The plaintiffs were proceeding from the south in a northerly direction on Route 111 in the right-hand lane closest to the shoulder. The other vehicle in the collision was being driven in a southerly direction on Route 111. This second vehicle made a stop at the intersection and proceeded to turn left (to the east) onto Hartford Road. The plaintiffs' vehicle did not stop and struck the right side of the second vehicle. The plaintiffs' vehicle left two skid marks thirty-nine feet six inches long. The skid marks commenced seven feet south of the southeast corner stop sign and continued uninterrupted to the point of impact.

The plaintiffs alleged that the brakes on the leased vehicle were faulty which proximately caused the accident. Plaintiffs' evidence showed that the brakes were last relined some 45,000 miles before the collision. There was also evidence that the master brake cylinder on the vehicle had to be refilled from one-half to three-fourths every four months since December, 1965. The master cylinder was last refilled before the collision of June 10, 1966, some 11,600 miles and eight months before the collision.

Plaintiff Barnetti testified that the brakes failed causing the collision. He stated that as he approached the intersection of the collision, south of the railroad sign, he saw a sign on his left which said something about a stop ahead and he applied his brakes. "I hit my brake, and I got a brake". About twelve or thirteen car lengths from the railroad sign he noticed two car lights ahead of him in an odd position. He stated that it looked as though they were coming up the island which separates the lanes of the highway. He testified that at this time his speed was 45 miles per hour. He observed the railroad sign and a red thing behind the railroad sign. When he was six to eight car lengths from the railroad sign, he again applied his brakes to slow down going over the railroad tracks. This time, however, upon applying the brakes, "there was nothing". The vehicle kept rolling and he started to pump the brakes and tried to shift into second. As he passed over the railroad tracks he testified that he managed to pump up the brakes. When he felt a brake, he gripped the steering wheel hard and kept his foot hard on the brake. The next thing Barnetti recalls is waking up on the ground.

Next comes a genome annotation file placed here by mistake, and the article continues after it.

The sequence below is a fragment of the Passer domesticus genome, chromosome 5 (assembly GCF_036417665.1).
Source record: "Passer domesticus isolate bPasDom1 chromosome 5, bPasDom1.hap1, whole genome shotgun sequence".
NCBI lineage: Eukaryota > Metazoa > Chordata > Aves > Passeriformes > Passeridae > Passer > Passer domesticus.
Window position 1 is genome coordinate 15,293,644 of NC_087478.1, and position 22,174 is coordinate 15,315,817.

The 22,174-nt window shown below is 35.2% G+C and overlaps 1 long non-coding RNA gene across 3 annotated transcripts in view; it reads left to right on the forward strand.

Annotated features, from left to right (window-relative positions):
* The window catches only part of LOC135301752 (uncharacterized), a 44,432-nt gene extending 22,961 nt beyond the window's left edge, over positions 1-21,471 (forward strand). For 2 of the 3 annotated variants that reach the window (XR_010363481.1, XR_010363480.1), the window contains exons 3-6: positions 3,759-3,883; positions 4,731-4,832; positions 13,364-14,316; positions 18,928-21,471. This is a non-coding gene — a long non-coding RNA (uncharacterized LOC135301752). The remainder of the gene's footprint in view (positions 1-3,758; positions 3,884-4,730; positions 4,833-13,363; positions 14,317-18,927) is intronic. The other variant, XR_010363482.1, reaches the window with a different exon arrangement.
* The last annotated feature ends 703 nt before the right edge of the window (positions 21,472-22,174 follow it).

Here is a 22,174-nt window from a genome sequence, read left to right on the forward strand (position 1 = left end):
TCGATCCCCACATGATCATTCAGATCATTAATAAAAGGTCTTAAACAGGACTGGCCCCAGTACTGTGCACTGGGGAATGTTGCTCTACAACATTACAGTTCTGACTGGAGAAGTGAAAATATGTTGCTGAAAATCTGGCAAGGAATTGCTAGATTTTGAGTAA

Plaintiff Barnetti further testified that prior to the collision while driving the vehicle he had had difficulty with the vehicle. He said the steering was loose and the brakes were spongy and low. By "spongy" he said he meant the brake pedal was not solid.

A Mr. Donald Matthews used the vehicle last before the plaintiffs. He turned the van in on February 11, 1967. His testimony agreed with Barnetti that the brakes were low, the brake pedal going more than half-way to the floor. He also agreed that the steering was loose and worn.

The van was examined after the accident by a Mr. William Klug on behalf of the plaintiffs and by a Mr. Fred H. Deppe on behalf of the defendant. Mr. Klug was Automotive Service Manager and in charge of service operations of Hulton Ford, Wood River, Illinois. He has been in the automotive service field for virtually all of his working years which number in excess of 20. Over the past 15 years he has worked on or supervised the work on an average of one brake system a day. This work included Ford Econoline braking systems. Mr. Deppe is a metallurgist. His knowledge of hydraulic brake systems is "from the standpoint of a metallurgist factor". He ...